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SUVAN GEER


From the Armory’s Big Plastic, to the Hammer’s Snapshot overview, it looks to me like young artists are reclaiming playfulness in art big time. But they are also getting increasingly intoxicated with the superficial sensual satisfaction of sheer visual pleasure (what Dave Hickey champions as “frivolous beauty”). No surprise in a culture of entertainment and appearance.

My hope is that art will keep a playful attitude, but push past the easy satisfaction and marketability of producing mindless objects of good looks. I would like to see the art of this century search for its soul afresh, or at least pose deep, open-ended questions of itself and everything else.

In a world saturated with visual stuff, art stands either relatively mute or at most straining just to be noticed, much less thought about, in relation to so much high priced, mass distributed entertainment and news media. Art writing is a quiet space where art forms, where ideas can be examined and related to larger issues. It is also a written record--an annotated history of thoughts and labor that extends beyond an exhibition’s specific audience or time. It can also be a nourishing spotlight of attention for things under-seen or out of favor.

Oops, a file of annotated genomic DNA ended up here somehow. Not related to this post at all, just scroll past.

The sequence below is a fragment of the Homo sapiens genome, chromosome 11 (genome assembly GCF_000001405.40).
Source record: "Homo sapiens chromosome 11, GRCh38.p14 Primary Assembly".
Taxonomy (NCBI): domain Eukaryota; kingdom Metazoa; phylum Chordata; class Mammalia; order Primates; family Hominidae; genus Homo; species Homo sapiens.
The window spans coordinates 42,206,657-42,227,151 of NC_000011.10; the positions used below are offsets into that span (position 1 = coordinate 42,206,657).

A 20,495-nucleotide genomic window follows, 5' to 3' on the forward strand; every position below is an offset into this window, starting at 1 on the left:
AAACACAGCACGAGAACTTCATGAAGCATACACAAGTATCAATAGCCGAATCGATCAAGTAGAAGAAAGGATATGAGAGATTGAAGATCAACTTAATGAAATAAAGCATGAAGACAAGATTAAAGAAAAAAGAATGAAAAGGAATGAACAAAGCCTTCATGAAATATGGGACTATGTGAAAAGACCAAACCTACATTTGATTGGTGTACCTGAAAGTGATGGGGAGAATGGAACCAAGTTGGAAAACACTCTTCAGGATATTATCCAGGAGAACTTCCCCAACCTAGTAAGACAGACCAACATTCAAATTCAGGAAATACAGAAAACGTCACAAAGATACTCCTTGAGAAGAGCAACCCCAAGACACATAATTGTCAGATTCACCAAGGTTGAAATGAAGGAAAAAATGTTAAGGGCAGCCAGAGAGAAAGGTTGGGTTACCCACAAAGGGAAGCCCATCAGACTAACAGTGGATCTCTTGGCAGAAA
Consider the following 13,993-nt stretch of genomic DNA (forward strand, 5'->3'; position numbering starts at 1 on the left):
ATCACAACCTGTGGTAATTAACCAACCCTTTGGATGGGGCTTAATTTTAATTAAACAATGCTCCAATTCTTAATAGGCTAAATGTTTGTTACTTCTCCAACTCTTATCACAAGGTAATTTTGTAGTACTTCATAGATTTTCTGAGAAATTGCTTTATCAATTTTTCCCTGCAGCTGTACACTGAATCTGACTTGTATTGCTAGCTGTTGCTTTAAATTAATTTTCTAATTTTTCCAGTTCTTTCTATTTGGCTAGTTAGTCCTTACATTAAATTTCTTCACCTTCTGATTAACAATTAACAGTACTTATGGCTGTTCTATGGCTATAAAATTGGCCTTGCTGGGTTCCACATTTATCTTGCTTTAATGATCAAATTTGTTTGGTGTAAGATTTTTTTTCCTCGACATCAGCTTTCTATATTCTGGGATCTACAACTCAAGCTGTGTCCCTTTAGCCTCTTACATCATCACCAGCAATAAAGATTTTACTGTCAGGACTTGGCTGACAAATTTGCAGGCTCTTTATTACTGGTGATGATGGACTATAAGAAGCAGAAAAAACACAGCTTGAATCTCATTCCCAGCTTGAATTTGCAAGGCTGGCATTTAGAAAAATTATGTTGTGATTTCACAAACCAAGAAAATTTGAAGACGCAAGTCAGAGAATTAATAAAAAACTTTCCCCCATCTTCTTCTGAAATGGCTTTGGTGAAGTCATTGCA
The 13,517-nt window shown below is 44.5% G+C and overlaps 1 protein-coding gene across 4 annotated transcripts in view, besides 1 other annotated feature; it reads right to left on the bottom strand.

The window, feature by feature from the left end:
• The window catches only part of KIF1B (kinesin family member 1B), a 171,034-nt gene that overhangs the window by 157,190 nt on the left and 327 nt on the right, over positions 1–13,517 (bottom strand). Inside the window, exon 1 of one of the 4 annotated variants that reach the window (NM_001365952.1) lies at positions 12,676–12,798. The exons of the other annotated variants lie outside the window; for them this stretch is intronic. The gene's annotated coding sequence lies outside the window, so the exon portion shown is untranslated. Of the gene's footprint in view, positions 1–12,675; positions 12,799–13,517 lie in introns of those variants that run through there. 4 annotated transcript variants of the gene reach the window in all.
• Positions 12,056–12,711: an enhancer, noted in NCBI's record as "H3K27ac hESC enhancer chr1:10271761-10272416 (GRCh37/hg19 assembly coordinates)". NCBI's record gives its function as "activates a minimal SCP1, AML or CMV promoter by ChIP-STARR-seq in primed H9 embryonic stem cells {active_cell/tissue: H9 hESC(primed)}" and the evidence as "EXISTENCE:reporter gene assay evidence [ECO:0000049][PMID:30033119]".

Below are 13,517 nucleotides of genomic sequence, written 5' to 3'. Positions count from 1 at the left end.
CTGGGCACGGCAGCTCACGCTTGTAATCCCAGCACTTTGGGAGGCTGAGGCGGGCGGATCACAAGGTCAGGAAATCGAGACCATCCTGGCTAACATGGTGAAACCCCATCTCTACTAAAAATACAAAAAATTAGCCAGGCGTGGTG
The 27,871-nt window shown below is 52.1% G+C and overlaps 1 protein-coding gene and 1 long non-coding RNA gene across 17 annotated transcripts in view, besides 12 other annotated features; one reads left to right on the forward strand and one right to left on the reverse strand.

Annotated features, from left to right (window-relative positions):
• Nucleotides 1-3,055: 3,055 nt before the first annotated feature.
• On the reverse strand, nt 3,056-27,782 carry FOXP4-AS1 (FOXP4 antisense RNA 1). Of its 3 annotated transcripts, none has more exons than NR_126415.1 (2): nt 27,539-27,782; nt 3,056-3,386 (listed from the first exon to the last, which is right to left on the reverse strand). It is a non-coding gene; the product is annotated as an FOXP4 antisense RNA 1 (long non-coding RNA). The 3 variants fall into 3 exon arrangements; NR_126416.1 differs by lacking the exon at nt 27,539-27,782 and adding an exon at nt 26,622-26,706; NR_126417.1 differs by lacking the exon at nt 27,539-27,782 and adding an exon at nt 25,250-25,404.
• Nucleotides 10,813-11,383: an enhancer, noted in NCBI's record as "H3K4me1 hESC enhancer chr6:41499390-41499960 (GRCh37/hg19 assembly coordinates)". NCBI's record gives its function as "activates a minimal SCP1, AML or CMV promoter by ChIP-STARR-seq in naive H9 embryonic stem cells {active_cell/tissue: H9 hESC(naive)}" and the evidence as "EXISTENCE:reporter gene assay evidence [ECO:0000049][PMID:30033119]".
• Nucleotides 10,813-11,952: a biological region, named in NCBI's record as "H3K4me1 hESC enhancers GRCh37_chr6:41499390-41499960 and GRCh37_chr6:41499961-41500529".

Every writer reads and interprets art based on personal experience and interests. As an art writer with a love for philosophy and a working class background, I want clear, deep, writing free of intellectual pretensiousness and coded language. Trusting that aesthetics is part of art’s emotional information, I value word-smithing that suggests the art’s feelings. But mostly I want to convey how the art resonates within its created world.